By Edward Mims
Influence of Bacteria on Autism
Autism or ASD (Autism Spectrum Disorder), is a developmental disorder involving difficulties with speech and nonverbal communication, repetitive behaviors, and social skills. Because there are many subtypes of autism, it is called a spectrum disorder. In the past decade, studies have shown a correlation between autism and the microbiome(bacteria community) of the affected individual.
In 2013, research by an Arizona State group showed that children with autism had less diversity of intestinal bacteria than children without autism. The researchers used DNA analysis of fecal samples from children to determine the bacterial population in the guts of autistic and non-autistic of children. Decreased intestinal bacterial diversity was significantly linked to the children with autism, but seemed to have nothing to do with the differences in the diet of the two groups of children. It has also been found that up to 50% of people with autism also have chronic digestive problems.
In one study, a small group of children with both autism and chronic digestive problems was treated with daily fecal transplants for seven to eight weeks. This treatment was found to increase the diversity of intestinal microorganisms. At the beginning of the study, 83% of the children were classified as having severe autism, while by the end of the study only 18% was categorized as severe. An evaluation of the children showed an average 45% decrease in autism symptoms compared to the start of the study. One important concern about this study was that there was no placebo or control group.
More recently and intriguing, the studies involve a specific strain of bacteria, Lactobacillus reuteri, which is found in the human gut, as well as breast milk and yogurt. Several strains of laboratory mice were developed as ASD laboratory models to study autism. Compared to typical mice, ASD mice prefer interactions with objects rather than social interactions with other mice. After treatment with L. reuteri in their drinking water for four weeks, however, the social behavior of the ASD mice resembled that of control (typical) mice. The researchers showed that L. reuteri’s rescue of social behavior used the same mechanism as oxytocin, which is a hormone that is known to promote social behavior among animals and people. In fact, oxytocin has recently been used as a treatment for the social deficits of autistic children.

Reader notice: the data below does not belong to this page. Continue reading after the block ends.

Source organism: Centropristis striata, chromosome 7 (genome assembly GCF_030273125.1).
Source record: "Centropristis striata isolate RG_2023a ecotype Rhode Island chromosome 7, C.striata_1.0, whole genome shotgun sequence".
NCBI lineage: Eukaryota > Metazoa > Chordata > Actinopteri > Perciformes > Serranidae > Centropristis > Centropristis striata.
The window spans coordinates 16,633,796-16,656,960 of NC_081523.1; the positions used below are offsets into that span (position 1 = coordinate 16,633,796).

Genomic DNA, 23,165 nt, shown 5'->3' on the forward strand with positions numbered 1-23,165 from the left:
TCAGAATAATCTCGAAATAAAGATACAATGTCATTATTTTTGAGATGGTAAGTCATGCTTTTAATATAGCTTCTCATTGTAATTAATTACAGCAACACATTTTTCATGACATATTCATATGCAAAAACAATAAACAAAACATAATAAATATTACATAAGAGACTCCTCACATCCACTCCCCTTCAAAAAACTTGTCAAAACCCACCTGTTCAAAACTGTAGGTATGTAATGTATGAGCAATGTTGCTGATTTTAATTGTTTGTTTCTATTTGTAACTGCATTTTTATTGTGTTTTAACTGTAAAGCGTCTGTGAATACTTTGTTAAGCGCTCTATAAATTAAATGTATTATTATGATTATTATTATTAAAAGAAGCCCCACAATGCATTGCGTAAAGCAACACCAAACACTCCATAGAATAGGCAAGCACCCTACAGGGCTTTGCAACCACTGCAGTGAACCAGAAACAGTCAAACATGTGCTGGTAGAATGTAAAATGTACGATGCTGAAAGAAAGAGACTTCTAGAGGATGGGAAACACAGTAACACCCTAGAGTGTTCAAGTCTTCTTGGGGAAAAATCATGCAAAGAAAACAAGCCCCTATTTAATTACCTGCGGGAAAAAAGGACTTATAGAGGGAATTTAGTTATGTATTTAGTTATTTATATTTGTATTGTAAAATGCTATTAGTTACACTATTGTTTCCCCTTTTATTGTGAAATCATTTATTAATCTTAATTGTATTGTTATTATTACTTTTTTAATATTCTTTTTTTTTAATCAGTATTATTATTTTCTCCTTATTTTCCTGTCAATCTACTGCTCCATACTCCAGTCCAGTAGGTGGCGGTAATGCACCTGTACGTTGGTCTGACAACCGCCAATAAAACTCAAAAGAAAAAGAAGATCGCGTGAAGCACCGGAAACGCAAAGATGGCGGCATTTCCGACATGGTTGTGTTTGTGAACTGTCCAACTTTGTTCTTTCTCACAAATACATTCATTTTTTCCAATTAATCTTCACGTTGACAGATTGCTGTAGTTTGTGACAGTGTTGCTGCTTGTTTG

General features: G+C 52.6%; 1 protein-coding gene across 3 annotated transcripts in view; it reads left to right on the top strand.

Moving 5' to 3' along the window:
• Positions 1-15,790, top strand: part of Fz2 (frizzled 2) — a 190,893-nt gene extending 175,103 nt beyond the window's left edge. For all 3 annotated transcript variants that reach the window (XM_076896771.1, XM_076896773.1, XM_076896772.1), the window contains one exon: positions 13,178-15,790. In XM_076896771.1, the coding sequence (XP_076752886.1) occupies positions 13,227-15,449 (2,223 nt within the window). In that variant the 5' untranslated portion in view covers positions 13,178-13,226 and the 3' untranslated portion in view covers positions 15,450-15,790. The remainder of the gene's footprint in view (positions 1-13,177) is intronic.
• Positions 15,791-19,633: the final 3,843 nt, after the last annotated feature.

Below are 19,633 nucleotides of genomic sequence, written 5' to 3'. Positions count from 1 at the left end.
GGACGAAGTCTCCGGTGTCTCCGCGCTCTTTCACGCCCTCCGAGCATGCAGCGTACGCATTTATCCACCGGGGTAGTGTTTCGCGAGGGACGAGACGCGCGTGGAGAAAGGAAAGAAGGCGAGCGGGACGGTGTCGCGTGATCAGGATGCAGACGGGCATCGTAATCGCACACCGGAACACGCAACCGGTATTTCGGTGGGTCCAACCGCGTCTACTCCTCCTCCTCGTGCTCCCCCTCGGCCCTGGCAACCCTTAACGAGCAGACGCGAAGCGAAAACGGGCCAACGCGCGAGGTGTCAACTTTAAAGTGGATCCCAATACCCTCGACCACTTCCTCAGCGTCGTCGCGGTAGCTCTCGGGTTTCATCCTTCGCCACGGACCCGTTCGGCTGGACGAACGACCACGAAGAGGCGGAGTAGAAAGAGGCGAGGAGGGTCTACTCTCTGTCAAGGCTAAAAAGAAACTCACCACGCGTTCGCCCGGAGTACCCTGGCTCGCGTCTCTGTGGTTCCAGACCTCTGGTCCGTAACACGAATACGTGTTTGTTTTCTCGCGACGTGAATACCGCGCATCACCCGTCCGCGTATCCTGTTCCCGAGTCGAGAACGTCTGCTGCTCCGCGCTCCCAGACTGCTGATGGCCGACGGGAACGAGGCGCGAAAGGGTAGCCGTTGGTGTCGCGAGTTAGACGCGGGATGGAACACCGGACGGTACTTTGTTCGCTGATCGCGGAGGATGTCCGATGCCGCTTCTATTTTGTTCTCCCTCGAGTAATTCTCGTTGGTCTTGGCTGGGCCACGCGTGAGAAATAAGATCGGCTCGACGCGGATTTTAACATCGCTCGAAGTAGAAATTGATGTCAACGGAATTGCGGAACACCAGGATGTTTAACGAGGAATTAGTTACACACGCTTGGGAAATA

The human microbiome plays an important role in normal human function. There are now indications that human gut bacteria can also play a role in socialization. Research shows that if you provide a “normal” diversified gut microbiome to autistic children, you see a reduction in the symptoms of autism and that providing a single bacterial strain to an ASD mouse model rescues the social deficit of the mice. We hope that a better understanding of our microbiome will provide treatments for autism and other human disorders.